Budget 2018 - changes for charities

The Budget contained some positive provisions for charities, which will apply from April 2019.

Gift Aid

Currently the Gift Aid Small Donations Scheme (GASDS) only applies to donations of £20 or less made by individuals in cash or by contactless payment. This limit will be increased to £30, in line with the limit for contactless payments in the UK.  GASDS allows charities to collect small cash donations without the need for a gift aid declaration.

There will be a relaxation in the retail gift aid administration rules to allow charity shops using the Retail Gift Aid Scheme to send letters to donors every three years when their goods raise less than £20 a year, rather than every tax year

Direct tax

Since 2000 charities have been able to carry out a small amount of non-primary purposes trading within the charity without incurring a corporation tax charge. This saves the extra administration costs of having to run small level trading through a subsidiary. The changes in the Budget will introduce a long overdue increase to the small trading tax exemption limits from April 2019, as below:

 

Current limits

Annual charity income

Maximum non-primary purpose trading turnover

Under £20,000

£5,000

£20,001 to £200,000

25% of your charity’s total annual turnover

Over £200,000

£50,000

 

New limits

Annual charity income

Maximum non-primary purpose trading turnover

Under £32,000

£8,000

£32,000-£320,000

25% of income

Over £320,000

£80,000

 

Employment Taxes

The off-payroll working provisions which apply to the public sector are to be rolled out to the private sector from 2020, but will not apply to small entities. These rules impose an obligation on a business to determine whether a worker is employed or self-employed, even if they are providing their services through a company.

VAT

The Chancellor announced that the VAT registration threshold will be frozen at £85,000 for a further 2 years to 2022. This is to be welcomed, as a lowering of the threshold would have meant that more smaller businesses could have been required to comply with Making Tax Digital.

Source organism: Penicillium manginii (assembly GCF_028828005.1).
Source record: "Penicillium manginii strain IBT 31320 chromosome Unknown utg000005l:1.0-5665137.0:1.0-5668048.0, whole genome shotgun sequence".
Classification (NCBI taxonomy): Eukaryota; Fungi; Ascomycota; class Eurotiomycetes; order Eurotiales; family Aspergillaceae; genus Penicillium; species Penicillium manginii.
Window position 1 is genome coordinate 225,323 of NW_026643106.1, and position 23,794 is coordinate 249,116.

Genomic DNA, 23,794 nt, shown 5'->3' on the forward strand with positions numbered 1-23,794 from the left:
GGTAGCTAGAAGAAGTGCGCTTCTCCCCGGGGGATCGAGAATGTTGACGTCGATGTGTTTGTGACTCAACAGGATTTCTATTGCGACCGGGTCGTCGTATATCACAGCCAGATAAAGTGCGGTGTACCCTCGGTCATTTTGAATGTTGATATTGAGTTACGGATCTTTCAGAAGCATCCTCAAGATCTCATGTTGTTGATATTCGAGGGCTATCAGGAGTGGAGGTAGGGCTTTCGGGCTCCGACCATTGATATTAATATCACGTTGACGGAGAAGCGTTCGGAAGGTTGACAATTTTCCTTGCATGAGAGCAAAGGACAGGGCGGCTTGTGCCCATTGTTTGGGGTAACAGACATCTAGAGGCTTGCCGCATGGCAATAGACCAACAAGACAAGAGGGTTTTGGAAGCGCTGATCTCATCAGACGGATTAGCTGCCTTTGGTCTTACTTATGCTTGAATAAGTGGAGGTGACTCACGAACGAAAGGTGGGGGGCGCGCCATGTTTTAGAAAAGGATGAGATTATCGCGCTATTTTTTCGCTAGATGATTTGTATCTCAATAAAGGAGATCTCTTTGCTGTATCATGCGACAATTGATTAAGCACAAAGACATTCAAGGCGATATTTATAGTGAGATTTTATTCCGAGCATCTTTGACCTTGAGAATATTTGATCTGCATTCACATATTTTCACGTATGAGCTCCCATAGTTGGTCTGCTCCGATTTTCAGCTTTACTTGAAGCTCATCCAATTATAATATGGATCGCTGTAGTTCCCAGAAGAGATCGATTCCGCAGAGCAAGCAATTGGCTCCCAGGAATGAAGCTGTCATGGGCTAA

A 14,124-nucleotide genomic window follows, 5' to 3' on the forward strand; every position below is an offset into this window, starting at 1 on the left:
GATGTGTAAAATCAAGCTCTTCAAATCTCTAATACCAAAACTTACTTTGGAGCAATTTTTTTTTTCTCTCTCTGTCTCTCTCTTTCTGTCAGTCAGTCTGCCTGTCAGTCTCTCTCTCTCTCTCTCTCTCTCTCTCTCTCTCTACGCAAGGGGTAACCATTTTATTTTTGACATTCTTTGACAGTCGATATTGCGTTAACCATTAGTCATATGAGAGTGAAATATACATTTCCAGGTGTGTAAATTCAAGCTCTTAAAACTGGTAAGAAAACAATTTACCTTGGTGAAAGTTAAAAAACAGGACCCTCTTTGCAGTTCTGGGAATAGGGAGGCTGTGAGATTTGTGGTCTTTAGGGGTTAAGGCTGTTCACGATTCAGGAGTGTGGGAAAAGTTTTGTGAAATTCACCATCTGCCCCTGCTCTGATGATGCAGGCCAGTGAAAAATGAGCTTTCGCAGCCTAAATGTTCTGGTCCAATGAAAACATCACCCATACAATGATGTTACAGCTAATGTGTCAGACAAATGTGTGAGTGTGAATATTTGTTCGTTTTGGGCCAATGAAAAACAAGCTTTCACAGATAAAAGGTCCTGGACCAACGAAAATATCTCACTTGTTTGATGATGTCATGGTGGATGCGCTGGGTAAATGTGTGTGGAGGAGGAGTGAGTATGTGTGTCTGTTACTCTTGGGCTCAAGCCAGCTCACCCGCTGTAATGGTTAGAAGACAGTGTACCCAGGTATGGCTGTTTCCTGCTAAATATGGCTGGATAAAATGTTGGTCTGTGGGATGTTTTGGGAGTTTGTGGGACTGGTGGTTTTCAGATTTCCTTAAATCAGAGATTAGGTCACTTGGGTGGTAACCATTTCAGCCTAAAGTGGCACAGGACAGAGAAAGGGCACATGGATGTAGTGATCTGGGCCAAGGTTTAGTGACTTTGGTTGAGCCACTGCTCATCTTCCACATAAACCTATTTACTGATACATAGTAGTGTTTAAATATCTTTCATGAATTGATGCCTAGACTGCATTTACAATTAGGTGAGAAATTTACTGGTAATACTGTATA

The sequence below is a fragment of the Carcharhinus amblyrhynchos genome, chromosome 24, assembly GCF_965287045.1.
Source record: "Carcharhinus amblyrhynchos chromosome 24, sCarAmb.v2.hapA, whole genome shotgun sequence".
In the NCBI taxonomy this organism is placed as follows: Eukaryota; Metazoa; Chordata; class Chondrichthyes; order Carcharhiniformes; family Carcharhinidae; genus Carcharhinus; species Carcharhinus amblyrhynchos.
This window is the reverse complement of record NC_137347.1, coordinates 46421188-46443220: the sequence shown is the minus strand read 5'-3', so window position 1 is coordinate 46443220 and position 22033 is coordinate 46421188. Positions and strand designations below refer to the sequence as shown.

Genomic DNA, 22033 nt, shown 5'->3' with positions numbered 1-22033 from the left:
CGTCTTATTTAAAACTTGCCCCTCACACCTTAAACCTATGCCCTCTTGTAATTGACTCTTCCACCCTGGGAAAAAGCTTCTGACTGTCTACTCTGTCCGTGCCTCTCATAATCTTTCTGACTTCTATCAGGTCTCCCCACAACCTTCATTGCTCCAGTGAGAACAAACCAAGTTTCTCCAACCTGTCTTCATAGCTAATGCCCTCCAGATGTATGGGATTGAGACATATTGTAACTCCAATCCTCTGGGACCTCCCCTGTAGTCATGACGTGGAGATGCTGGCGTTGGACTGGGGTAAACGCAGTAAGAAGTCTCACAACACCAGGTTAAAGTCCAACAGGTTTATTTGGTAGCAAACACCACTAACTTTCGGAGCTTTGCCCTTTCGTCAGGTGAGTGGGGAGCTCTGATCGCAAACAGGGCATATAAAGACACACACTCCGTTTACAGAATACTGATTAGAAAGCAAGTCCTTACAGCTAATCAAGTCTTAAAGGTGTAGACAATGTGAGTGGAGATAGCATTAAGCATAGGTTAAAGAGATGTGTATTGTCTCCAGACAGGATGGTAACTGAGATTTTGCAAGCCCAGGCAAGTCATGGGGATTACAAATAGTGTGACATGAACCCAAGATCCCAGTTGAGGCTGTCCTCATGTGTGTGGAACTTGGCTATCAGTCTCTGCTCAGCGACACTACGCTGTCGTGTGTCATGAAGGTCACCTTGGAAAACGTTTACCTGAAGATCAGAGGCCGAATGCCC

The Chancellor made a couple of announcements which recognised the burden that VAT places on charities. One area is the sale of commemorative items on behalf of veterans’ charities especially in this WW1 centenary year. Rather than waiving VAT on such sales, the government will a donation of £10m from the VAT they receive to the Armed Forces Covenant Fund Trust to support veterans with mental health needs.

In the same way, rather than introducing a reduced rate of VAT for the refurbishment of village halls, the government has promised to provide funding for grants equivalent to the VAT chargeable on such refurbishment projects. The current understanding is that the amount allocated to village halls will be £3m which will be accessible for one year.

Business Rates

The Government is cutting bills by one-third for retail properties with a rateable value below £51,000, benefiting up to 90% of retail properties, for 2 years from April 2019, subject to state aid limits. This should benefit those charity shops which are operated by trading subsidiaries and not currently protected by mandatory/discretionary relief.

Comment

Judith Pederzolli

Assistant Director, Business Tax
I am an Assistant Director in PEM’s Business Tax department. As well as providing general business tax advice I have a strong focus on property taxes, including Stamp Duty Land Tax and the Annual Tax on Enveloped Dwellings. Another of my specialist areas is advising on the direct tax issues facing charities and non-for-profit entities.

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